Located on the shores of the Mediterranean, Jaffa with its colourful, noisy and dusty streets sits on a cliff, and the skyscrapers of Neve Tzedek stay behind it. Those used to be two different entities until 1950 when they were united into the Tel Aviv-Jaffa greater area.
Old city is the place where modern and progressive Israeli vibes stay in the background; however this is the very heart of the historical heritage sites of this area! There are a few places you must not miss there.
What to see in Jaffa?
First of all, visit the Clock Square and Jaffa Clock Tower (Migdal HaShaon, dating back to 1906 and dedicated to Sultan Abdul Hamid II) standing on it; those are some of the most easily recognized landmarks of Jaffa.
Another famous spot is a Suspended orange tree by artist Ran Morin, supported by chains and hanging about 1 metre above the ground. This art object featuring a real tree is said to represent the relationship between nature and a human.
Look around as well – there are many art galleries and art shops in that part of Jaffa too!
Shuk Hapishpishim, or the Flea market, is a lively eclectic market where you can look for all sorts of ancient treasures. There are the covered part of the market, the separate shops with stalls and some improvised selling points too: just people putting the goods on the ground!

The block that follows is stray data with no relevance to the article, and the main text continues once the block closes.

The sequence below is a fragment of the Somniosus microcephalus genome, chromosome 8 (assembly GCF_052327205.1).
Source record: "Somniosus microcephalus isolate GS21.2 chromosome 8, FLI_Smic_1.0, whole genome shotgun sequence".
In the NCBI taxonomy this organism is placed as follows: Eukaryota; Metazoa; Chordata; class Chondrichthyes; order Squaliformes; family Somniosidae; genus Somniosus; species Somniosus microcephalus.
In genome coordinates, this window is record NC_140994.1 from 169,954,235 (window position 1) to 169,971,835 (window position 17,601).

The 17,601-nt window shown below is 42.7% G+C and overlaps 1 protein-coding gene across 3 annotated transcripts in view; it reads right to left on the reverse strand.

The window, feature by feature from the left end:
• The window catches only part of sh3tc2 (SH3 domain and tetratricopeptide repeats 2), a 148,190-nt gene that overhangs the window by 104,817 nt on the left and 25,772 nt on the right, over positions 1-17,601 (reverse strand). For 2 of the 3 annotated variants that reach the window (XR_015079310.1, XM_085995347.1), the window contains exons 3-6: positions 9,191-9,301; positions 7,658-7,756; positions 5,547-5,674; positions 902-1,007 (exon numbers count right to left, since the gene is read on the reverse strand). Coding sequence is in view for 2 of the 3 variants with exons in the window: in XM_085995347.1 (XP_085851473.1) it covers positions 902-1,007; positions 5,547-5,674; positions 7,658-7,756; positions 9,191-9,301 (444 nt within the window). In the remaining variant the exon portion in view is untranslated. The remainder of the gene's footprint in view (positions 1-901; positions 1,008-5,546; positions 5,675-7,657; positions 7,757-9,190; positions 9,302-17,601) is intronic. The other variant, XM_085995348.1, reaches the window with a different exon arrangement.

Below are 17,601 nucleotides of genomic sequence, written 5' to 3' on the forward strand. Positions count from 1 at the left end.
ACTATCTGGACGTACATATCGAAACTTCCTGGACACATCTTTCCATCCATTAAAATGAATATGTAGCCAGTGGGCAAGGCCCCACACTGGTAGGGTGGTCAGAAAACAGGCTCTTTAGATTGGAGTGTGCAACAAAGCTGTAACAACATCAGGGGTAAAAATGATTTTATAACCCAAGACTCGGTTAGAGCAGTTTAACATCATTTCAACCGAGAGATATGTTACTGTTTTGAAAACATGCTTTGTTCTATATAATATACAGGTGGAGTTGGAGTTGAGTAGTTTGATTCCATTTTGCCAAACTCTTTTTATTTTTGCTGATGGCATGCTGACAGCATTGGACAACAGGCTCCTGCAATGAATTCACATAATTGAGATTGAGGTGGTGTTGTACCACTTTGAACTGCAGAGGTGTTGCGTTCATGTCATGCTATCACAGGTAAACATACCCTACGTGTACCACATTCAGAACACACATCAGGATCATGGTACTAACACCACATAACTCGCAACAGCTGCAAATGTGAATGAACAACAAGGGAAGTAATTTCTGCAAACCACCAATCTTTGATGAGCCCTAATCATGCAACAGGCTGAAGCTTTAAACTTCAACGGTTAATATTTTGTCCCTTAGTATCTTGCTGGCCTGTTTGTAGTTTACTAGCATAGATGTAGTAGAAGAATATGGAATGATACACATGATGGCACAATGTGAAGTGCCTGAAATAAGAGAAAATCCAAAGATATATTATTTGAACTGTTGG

I was especially surprised by the number of furniture pieces and various interior decorations sold there.
I really enjoyed my cup of coffee in the Market House (Atlas Boutique Hotel) just across the road from it.
Make sure you go down to the Jaffa Port. This used to be the main port of the city til the mid of British mandate period. There are quite a few nice restaurants and shops attracting many tourists. Also, do you remember the ancient Greek legend about the Andromeda saved by Perseus? Well, the rock on which the poor lady stood awaiting to be killed by a marine monster, is here, in Jaffa port too!
And yes, the National height point is located here too.
There are a lot of important religious sites in Jaffa as well. Mahmoudiya Mosque dating to the late 18th – early 19th centuries is probably the most known of them (you have to be dressed a super modestly – I mean, all covered, to enter it even as tourist).
You could also check the Al-Bahr Mosque (or The Sea Mosque, dating to approximately 1675: it appeared on the drawing of the city since then), St. Peter’s Church and an ancient Armenian Covent of St Nicholas which served also as a guest house for the Armenian pilgrims.
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